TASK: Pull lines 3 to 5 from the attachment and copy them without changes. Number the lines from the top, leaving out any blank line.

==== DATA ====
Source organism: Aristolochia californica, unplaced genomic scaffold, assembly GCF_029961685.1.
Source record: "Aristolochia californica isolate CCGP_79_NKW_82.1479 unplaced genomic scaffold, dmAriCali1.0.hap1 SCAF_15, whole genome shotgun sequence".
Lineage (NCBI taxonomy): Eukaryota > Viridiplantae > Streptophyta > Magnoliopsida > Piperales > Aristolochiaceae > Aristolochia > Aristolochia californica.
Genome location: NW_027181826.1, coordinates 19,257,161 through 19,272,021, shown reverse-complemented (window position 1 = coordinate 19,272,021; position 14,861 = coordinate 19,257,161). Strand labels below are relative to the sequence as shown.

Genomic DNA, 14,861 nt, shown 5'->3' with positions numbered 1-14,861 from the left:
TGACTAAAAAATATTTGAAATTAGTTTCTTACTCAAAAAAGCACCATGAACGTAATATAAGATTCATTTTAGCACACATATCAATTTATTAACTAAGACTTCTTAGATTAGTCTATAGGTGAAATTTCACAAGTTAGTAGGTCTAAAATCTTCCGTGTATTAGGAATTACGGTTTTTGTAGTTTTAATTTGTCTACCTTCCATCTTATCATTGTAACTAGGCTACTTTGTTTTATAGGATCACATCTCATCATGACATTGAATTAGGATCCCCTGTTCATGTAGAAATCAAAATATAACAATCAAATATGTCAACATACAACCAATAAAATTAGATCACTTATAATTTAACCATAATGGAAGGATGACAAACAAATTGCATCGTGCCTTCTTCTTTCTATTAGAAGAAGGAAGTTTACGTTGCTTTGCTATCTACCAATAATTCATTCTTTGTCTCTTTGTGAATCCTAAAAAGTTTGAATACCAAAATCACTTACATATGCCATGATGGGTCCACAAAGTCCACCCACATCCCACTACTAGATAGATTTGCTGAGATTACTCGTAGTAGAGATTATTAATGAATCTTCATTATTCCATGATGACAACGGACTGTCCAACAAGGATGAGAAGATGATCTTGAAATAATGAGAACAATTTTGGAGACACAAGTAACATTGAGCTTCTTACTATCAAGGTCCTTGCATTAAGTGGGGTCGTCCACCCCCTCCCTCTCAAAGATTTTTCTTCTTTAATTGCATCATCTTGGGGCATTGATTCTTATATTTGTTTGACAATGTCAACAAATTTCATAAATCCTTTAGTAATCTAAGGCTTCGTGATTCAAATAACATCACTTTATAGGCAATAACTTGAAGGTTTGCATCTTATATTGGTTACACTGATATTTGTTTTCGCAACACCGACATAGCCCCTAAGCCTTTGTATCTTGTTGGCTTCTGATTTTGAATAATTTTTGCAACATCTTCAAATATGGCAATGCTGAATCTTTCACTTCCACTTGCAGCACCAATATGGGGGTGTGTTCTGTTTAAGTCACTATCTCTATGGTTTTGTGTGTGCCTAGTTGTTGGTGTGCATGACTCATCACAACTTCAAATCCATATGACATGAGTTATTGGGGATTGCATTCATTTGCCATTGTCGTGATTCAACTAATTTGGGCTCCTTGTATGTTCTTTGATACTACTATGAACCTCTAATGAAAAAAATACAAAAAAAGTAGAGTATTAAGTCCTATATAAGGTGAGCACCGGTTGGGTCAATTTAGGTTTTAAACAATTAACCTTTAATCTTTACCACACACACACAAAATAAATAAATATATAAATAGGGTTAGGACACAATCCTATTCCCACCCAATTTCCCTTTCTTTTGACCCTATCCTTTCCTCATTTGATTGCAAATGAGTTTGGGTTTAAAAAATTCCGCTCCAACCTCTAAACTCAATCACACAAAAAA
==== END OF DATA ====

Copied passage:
Lineage (NCBI taxonomy): Eukaryota > Viridiplantae > Streptophyta > Magnoliopsida > Piperales > Aristolochiaceae > Aristolochia > Aristolochia californica.
Genome location: NW_027181826.1, coordinates 19,257,161 through 19,272,021, shown reverse-complemented (window position 1 = coordinate 19,272,021; position 14,861 = coordinate 19,257,161). Strand labels below are relative to the sequence as shown.

Genomic DNA, 14,861 nt, shown 5'->3' with positions numbered 1-14,861 from the left: